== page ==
After passing my CBT, I chose Yamaha's YZF-R125 as my first foray into biking, but did it prove too tall and too sporty for town riding?
Click to read: Yamaha YZF-R125 owners reviews, Yamaha YZF-R125 specs and to see the Yamaha YZF-R125 image gallery.
I recently passed my CBT and hadn’t really put any thought into what bike I would suit me. So there I was, holding my CBT certificate, with a whole range of bikes to choose from, but no idea where to start.
The guys here at Visordown said I’d be better off getting onto a 125 to rack up some experience before moving onto a bigger bike once I’d passed my test. I wanted a bike for my daily commute and also the occasional Sunday run, so pretty much every 125 out there was up for consideration.
Like most of us girls, the main factor when looking at a bike is: Can I get my feet on the ground? So bikes like Yamaha’s WR125X, with its 920mm seat height were off the list, unless I fitted 6-inch platforms to my Alpinestars boots. I’d set my eyes on Yamaha’s YZF-R125 and thankfully, with its 818mm seat height, it was within reach.
I was drawn to the YZF-R125 because I think it is one of best looking 125s on the road at the moment. I’m sure I could have had a more all-round 125, but I want to eventually move up to a sports bike when I get my licence. So, the guys here thought that Yamaha’s baby-sportsbike was the best way to test if this styles of bike suits my daily commute into the city.
The first thing you notice about the YZF-R125 is how compact it is. It looks like a half-scale R6, with clean sharp lines, it’s really sexy. When sat on the bike, my 5’5” frame (a perfect girl’s height I’ll have you know!) feels about the right size, my feet touch the ground, not flat-footed but enough to get purchase and feel confident. The reach to the bars doesn’t leave me feeling stretched, so the bike feels manageable and light.
Around town, the engine feels smooth and quite torquey, from the lights and in lower gears it feels responsive, nippy and it’s quick enough off the mark to mean that cars can’t bother you. The clutch was slightly stiffer than I would have liked which left my left-hand feeling sore after the first few days riding, but you soon get used to it. The gear box is definitely one of the stronger points of this bike. It’s good in town, slick and precise and when filtering I can leave it in 1st of 2nd and the engine doesn’t labour, allowing me to concentrate on what’s ahead and not what gear I’m in.
On open roads, there’s a good spread of power but on dual carriage ways it seems to run out of puff fairly quickly. It’s comfortable cruising at 55mph, but feels slightly strained at 70mph. It could do with a bit more power to help with overtakes. Aldo, on the dual carriageways, the wind noise really picks up and you get quite a bit of buffering. It’s definitely not a bike I’d want to do a full tank stint on, but 30 miles is more than manageable.
I had plenty of confidence in the front-end, especially in the wet, where I thought I’d be a nervous wreck but it hardly affected my riding. The brakes, tyres and suspension gel well together and I can feel what’s going on. Although quite stiff and sharp at slow speeds, you soon get used to that and most of my speed checking when filtering was done with the rear brake, which is well positioned and powerful enough to scrub off a few mph when needed.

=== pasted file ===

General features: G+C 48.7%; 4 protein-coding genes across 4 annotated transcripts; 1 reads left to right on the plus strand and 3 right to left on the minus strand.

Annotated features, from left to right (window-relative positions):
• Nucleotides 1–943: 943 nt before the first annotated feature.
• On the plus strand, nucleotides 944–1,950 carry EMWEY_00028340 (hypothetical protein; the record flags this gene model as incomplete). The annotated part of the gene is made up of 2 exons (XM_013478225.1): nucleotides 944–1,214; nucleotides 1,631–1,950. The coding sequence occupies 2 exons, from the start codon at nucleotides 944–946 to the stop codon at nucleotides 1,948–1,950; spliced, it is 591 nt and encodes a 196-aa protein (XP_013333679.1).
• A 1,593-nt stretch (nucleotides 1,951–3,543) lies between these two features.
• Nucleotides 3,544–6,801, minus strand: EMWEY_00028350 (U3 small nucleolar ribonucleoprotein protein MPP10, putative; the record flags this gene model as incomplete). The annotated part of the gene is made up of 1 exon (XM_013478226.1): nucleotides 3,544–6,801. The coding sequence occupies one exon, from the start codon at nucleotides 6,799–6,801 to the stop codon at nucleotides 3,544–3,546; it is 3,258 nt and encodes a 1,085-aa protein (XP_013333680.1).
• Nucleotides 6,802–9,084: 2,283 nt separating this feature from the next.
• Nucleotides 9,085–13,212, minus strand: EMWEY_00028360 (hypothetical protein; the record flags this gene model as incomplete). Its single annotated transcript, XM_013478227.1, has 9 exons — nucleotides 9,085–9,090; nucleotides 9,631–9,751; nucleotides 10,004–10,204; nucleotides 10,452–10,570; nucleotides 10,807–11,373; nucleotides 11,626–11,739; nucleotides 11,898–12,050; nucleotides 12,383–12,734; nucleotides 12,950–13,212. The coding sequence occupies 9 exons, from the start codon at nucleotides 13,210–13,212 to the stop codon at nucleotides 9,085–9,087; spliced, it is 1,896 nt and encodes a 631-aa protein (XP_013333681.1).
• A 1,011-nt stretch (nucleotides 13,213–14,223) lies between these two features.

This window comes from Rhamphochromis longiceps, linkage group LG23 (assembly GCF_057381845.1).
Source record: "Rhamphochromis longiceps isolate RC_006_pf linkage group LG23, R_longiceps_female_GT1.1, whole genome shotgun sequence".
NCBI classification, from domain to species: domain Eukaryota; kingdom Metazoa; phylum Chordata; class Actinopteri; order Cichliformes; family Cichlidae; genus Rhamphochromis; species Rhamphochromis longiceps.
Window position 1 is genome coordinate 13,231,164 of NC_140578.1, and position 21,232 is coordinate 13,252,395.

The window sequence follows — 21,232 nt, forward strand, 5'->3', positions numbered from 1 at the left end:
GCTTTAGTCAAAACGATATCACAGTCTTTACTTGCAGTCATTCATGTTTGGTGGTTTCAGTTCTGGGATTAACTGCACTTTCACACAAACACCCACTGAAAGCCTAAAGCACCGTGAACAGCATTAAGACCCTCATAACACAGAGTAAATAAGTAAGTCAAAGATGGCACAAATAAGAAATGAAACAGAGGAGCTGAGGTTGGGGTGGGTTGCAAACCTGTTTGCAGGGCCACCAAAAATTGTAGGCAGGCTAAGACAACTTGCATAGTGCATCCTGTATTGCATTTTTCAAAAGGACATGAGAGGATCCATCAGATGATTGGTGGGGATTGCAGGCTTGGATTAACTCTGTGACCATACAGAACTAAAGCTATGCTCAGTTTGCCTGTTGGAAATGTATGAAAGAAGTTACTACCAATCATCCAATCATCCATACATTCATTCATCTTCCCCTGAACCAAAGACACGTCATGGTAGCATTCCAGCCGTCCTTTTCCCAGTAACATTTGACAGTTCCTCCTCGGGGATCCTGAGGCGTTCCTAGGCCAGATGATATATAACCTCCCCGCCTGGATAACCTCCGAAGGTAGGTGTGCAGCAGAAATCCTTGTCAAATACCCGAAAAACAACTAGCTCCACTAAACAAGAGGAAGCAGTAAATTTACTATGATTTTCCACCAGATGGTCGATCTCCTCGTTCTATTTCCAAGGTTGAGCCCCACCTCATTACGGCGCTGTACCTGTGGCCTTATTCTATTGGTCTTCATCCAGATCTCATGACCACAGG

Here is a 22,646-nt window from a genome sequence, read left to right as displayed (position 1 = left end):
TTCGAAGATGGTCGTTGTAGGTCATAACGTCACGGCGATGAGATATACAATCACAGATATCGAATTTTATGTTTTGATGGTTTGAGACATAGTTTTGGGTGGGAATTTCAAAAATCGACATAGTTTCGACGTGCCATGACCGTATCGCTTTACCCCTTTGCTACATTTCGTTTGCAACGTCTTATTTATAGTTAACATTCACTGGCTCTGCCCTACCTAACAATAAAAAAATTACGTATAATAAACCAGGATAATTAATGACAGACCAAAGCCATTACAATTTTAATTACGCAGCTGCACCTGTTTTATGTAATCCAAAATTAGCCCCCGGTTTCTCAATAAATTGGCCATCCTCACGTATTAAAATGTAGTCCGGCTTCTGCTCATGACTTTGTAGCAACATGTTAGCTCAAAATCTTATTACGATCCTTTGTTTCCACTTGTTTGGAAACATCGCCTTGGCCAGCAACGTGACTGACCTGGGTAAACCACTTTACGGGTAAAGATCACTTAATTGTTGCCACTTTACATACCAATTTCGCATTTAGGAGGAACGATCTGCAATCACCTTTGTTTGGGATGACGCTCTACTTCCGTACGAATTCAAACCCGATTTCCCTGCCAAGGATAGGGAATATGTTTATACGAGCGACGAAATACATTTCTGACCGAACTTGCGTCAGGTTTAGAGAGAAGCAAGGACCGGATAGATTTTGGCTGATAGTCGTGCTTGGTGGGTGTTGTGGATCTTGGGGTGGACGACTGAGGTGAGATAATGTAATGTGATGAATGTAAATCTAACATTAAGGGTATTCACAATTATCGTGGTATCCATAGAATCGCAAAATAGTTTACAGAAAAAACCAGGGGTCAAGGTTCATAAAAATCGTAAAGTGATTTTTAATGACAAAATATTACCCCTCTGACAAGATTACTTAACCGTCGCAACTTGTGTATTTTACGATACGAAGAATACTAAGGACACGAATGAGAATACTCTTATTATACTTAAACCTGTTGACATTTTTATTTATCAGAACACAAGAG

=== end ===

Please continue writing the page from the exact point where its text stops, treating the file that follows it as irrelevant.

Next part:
It’s a really beautiful bike and it made me smile every morning when I open up by garage to take it out. For me, wanting to ride a bike is a big factor in me actually getting out there and getting the miles in.
I’m not surprised the YZF-R125 is such a popular bike but I think Yamaha could further improve it by offering a lower seat-height option, slightly wider bars to make it more manageable, and a better steering lock to make those U-turns that bit easier.
With its great looks, smooth nippy engine and cheap running costs it combines all the looks of a sportsbike, without compromising my daily commute. I just wonder whether an R6 can live up to the benchmark set by this superb little YZF-R125!
Posted: 30/07/2010 at 12:33
Really good down to earth review, exactly what I was looking for, Thanks!
Posted: 20/05/2011 at 23:36
Posted: 05/11/2011 at 01:24
Posted: 15/05/2012 at 16:21
Posted: 15/05/2012 at 16:32
Posted: 15/05/2012 at 16:44
Posted: 31/05/2012 at 21:39
Posted: 16/12/2012 at 02:36
Posted: 17/12/2012 at 02:11
i have have a yamaha yzf r186cc malossi kit with scorpian exhaust system and mine only hits 86mph and thats with out the malossi cam so pretty good so who ever is chatting and saying it does 103mph is shit cause it doesn,t and for it to hit at least 100 you need to change both sprockets and use power cam on it
Posted: 25/12/2012 at 18:24
Aww.. I miss me little yammy sr125 what fun bless ) that reminds me, i was waiting at a mini roundabout the other day to turn right and a lad on an old 125 with L plates was coming down from the left, i could have gone, but waited for him as he looked a little nervous, he wobbled round the roundabout ok and managed to nod at me as he came past, I did laugh, reminded me of myself a few years ago..whats my point? oh yes, who cares how fast it can go? )
Posted: 30/12/2012 at 21:22
Posted: 23/04/2013 at 09:43
Become a fan of Visordown
Follow us on twitter
Other Immediate Media Sites
Our eCommerce Platform
© Immediate Media Company Ltd 2012. This website is owned and published by Immediate Media Company Limited. www.immediatemedia.co.uk